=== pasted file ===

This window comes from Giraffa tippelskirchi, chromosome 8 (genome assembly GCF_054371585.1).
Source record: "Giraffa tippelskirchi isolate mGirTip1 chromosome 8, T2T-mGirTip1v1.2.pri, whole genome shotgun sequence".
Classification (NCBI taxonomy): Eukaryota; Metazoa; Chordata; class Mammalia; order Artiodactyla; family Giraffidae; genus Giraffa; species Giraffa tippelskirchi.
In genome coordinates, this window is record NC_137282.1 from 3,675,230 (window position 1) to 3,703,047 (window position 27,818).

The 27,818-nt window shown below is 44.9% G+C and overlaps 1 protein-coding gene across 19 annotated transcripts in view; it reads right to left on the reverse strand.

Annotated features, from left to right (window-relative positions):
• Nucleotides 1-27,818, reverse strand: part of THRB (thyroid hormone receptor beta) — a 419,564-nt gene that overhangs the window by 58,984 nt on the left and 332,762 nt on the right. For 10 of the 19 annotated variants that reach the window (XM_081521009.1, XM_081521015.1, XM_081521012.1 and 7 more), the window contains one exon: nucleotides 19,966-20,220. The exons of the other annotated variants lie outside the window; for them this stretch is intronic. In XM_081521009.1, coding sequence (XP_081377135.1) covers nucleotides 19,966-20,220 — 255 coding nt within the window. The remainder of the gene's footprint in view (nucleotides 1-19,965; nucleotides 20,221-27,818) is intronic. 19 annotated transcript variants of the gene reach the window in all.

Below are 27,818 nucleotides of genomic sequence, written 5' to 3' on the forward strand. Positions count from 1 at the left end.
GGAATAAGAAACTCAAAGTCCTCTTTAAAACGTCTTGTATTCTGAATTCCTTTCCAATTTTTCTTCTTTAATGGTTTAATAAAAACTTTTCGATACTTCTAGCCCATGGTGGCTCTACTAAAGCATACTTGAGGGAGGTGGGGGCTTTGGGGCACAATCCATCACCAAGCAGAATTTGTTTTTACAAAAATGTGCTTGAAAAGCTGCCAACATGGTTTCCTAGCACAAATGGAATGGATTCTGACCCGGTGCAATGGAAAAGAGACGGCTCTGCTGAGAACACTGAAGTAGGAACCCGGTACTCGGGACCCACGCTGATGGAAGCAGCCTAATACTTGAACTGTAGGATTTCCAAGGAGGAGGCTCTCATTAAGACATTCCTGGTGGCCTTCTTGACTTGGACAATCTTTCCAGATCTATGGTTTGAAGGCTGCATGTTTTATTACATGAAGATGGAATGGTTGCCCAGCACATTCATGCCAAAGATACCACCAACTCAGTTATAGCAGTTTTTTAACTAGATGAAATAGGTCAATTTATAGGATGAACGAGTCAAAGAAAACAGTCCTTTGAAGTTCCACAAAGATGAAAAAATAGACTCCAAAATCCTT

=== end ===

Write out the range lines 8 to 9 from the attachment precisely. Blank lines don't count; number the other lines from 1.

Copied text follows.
Below are 27,818 nucleotides of genomic sequence, written 5' to 3' on the forward strand. Positions count from 1 at the left end.
GGAATAAGAAACTCAAAGTCCTCTTTAAAACGTCTTGTATTCTGAATTCCTTTCCAATTTTTCTTCTTTAATGGTTTAATAAAAACTTTTCGATACTTCTAGCCCATGGTGGCTCTACTAAAGCATACTTGAGGGAGGTGGGGGCTTTGGGGCACAATCCATCACCAAGCAGAATTTGTTTTTACAAAAATGTGCTTGAAAAGCTGCCAACATGGTTTCCTAGCACAAATGGAATGGATTCTGACCCGGTGCAATGGAAAAGAGACGGCTCTGCTGAGAACACTGAAGTAGGAACCCGGTACTCGGGACCCACGCTGATGGAAGCAGCCTAATACTTGAACTGTAGGATTTCCAAGGAGGAGGCTCTCATTAAGACATTCCTGGTGGCCTTCTTGACTTGGACAATCTTTCCAGATCTATGGTTTGAAGGCTGCATGTTTTATTACATGAAGATGGAATGGTTGCCCAGCACATTCATGCCAAAGATACCACCAACTCAGTTATAGCAGTTTTTTAACTAGATGAAATAGGTCAATTTATAGGATGAACGAGTCAAAGAAAACAGTCCTTTGAAGTTCCACAAAGATGAAAAAATAGACTCCAAAATCCTT